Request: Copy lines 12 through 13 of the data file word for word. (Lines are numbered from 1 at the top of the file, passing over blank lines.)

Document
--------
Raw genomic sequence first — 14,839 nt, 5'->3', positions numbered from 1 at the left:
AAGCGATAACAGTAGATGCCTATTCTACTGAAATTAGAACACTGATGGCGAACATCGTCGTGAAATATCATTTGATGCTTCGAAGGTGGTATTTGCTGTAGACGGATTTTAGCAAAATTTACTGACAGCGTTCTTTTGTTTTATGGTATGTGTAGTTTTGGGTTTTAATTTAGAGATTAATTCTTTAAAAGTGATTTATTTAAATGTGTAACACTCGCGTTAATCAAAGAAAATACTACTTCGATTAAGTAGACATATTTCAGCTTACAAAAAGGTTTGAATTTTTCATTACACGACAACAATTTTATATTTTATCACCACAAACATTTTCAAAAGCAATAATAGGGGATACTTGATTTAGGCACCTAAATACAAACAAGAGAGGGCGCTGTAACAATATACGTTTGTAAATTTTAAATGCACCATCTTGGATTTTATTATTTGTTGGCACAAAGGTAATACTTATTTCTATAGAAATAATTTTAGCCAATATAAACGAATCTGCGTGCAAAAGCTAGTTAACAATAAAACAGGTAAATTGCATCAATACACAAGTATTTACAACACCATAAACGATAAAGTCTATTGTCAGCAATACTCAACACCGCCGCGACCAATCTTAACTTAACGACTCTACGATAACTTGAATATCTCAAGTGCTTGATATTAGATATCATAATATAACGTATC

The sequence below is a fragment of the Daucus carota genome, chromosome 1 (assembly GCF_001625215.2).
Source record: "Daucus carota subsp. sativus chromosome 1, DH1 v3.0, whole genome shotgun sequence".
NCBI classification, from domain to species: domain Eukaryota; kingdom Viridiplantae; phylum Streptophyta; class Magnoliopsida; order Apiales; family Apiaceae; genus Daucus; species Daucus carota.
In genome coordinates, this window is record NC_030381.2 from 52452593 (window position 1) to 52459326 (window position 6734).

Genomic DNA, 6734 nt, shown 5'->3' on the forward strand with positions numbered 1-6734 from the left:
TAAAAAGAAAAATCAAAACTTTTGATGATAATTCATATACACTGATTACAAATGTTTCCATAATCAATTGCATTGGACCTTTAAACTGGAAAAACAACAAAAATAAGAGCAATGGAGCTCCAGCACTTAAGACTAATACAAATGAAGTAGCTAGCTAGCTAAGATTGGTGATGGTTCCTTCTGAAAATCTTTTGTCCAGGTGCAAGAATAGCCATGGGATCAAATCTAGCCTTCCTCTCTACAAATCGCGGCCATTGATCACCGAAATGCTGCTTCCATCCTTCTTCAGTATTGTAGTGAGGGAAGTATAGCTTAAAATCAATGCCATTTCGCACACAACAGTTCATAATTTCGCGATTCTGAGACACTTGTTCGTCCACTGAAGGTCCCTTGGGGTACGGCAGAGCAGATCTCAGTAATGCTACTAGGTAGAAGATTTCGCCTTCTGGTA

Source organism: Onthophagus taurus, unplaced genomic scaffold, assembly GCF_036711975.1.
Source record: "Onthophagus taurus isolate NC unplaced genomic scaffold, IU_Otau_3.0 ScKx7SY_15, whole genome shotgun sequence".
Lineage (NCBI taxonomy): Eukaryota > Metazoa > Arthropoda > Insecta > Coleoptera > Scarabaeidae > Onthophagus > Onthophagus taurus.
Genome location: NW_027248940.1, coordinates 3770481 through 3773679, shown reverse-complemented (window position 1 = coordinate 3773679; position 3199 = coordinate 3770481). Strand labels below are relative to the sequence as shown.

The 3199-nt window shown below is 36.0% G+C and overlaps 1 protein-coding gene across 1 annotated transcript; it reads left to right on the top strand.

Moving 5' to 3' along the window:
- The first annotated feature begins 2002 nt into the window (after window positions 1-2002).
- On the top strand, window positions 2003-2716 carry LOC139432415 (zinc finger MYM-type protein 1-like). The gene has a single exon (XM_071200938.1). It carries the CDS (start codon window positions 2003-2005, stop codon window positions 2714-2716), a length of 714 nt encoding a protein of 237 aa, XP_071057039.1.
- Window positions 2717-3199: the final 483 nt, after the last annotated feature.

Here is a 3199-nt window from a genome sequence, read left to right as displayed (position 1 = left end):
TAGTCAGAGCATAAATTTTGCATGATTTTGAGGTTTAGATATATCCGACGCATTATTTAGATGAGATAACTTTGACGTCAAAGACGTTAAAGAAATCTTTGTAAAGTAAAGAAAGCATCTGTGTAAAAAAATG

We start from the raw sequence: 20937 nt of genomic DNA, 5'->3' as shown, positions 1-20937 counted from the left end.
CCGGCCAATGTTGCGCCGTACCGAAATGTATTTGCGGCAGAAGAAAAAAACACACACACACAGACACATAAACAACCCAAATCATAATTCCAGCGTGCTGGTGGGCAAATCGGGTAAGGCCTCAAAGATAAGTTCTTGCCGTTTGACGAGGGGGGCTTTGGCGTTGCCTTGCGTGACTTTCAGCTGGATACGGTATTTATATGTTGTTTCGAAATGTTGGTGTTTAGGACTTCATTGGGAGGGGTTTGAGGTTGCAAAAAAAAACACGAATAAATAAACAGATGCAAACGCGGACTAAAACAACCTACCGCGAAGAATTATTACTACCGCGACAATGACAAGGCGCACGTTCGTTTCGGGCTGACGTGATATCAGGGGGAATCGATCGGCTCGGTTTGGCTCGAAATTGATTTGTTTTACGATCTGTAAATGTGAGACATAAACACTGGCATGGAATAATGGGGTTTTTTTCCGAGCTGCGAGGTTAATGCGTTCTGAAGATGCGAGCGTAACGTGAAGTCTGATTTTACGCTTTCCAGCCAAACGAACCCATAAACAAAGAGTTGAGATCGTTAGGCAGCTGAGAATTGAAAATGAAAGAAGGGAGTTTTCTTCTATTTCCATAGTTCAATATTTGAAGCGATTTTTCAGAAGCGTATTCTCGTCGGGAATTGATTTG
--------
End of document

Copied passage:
Genome location: NW_027248940.1, coordinates 3770481 through 3773679, shown reverse-complemented (window position 1 = coordinate 3773679; position 3199 = coordinate 3770481). Strand labels below are relative to the sequence as shown.

The 3199-nt window shown below is 36.0% G+C and overlaps 1 protein-coding gene across 1 annotated transcript; it reads left to right on the top strand.